ROAD HUNTING IN SOUTH DAKOTA
Many hunters consider roadside hunting a viable alternative to hunting on public land due to the high yielding success. Pheasants, specifically, enjoy roadside ditches because of the benefits roads provide them such as excellent cover and gravel to help digestion. Therefore, you can see why hunters want to do it.
Though some hunters have grown to love the practice, residents have a growing discontent for it. From the residents’ point of view, disrespectful hunters have been known to shoot near their homes and/or near their livestock. That is not only dangerous but extremely stupid. A few bad apples can ruin a good thing for everyone and makes the practice hard to defend, but these conflicts have actually had a positive outcome as South Dakota has taken measures to make it legal but safe.
Road hunting, or rights-of-way hunting, is legal in South Dakota except during the early resident only season. State law provides buffers around farmsteads and livestock. You don’t need permission from any private landowner to road hunt unless you are within 660 feet of a school, church, occupied building or livestock. Failure to comply with these guidelines are met with serious consequences.
Big game cannot be taken on or from a road right-of-way, only small game can be taken on foot, and both the hunter and the game must be within the right of way. If the game falls onto private property, it can only be retrieved by unarmed hunters on foot.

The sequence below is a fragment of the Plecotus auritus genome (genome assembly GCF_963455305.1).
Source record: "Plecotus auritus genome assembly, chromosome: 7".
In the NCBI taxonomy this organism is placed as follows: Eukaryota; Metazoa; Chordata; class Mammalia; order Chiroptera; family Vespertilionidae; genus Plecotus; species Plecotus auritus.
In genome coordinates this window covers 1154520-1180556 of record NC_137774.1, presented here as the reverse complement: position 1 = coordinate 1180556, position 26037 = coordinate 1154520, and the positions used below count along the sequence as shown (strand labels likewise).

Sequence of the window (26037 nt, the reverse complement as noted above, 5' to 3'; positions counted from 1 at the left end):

Here is the official South Dakota Game, Fish and Parks Position On Road Hunting
As of 2009/2010 Hunting Season
The South Dakota GFP is an advocate for promoting free hunting access opportunities to the general public. However, the behavior of some hunters while hunting road rights-of-way can make the practice difficult to defend. Rural residents have a legitimate basis to be critical of the behavior of some road hunters that shoot close to their homes and livestock.
GFP and the state legislature have taken action to lessen conflicts between road hunters and rural property owners. State laws providing buffers around farmsteads and livestock where hunting is prohibited are in place and are taken very seriously by state Conservation Officers. If compliance with these regulations were improved, most conflicts between rural residents and hunters that like to hunt road rights-of-way would be eliminated.
GFP will continue to support the rights of hunters to legally hunt road rights-of-way as long as state law permits the practice. In addition, GFP will continue to vehemently enforce laws intended to protect rural residents and their property from the unlawful hunting of road rights-of-way.
Learn more about SD Hunting Regulations At the GFP Website